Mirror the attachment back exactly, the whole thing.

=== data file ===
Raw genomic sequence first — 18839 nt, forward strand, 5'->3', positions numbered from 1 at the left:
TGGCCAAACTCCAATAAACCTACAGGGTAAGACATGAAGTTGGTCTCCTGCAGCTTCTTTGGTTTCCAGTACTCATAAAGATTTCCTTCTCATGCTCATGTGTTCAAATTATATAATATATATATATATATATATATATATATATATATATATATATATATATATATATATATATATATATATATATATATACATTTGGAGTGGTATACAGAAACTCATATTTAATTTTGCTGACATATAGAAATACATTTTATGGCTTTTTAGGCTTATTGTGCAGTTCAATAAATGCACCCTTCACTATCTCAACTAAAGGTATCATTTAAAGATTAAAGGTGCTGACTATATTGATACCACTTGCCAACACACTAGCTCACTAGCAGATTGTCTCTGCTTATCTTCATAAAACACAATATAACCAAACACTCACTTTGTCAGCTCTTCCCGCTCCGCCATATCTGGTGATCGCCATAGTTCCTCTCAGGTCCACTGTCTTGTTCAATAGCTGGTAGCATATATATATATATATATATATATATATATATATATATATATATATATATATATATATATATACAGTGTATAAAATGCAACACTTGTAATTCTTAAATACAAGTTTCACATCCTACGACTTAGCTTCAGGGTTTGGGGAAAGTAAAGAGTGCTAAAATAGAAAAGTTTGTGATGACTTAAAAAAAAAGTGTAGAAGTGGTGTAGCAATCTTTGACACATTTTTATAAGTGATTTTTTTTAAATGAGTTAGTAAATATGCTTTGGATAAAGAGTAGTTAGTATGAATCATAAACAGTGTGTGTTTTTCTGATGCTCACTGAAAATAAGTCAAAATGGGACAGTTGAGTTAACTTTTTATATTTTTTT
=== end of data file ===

Raw genomic sequence first — 18839 nt, forward strand, 5'->3', positions numbered from 1 at the left:
TGGCCAAACTCCAATAAACCTACAGGGTAAGACATGAAGTTGGTCTCCTGCAGCTTCTTTGGTTTCCAGTACTCATAAAGATTTCCTTCTCATGCTCATGTGTTCAAATTATATAATATATATATATATATATATATATATATATATATATATATATATATATATATATATATATATATATATATATATATACATTTGGAGTGGTATACAGAAACTCATATTTAATTTTGCTGACATATAGAAATACATTTTATGGCTTTTTAGGCTTATTGTGCAGTTCAATAAATGCACCCTTCACTATCTCAACTAAAGGTATCATTTAAAGATTAAAGGTGCTGACTATATTGATACCACTTGCCAACACACTAGCTCACTAGCAGATTGTCTCTGCTTATCTTCATAAAACACAATATAACCAAACACTCACTTTGTCAGCTCTTCCCGCTCCGCCATATCTGGTGATCGCCATAGTTCCTCTCAGGTCCACTGTCTTGTTCAATAGCTGGTAGCATATATATATATATATATATATATATATATATATATATATATATATATATATATATATATATACAGTGTATAAAATGCAACACTTGTAATTCTTAAATACAAGTTTCACATCCTACGACTTAGCTTCAGGGTTTGGGGAAAGTAAAGAGTGCTAAAATAGAAAAGTTTGTGATGACTTAAAAAAAAAGTGTAGAAGTGGTGTAGCAATCTTTGACACATTTTTATAAGTGATTTTTTTTAAATGAGTTAGTAAATATGCTTTGGATAAAGAGTAGTTAGTATGAATCATAAACAGTGTGTGTTTTTCTGATGCTCACTGAAAATAAGTCAAAATGGGACAGTTGAGTTAACTTTTTATATTTTTTT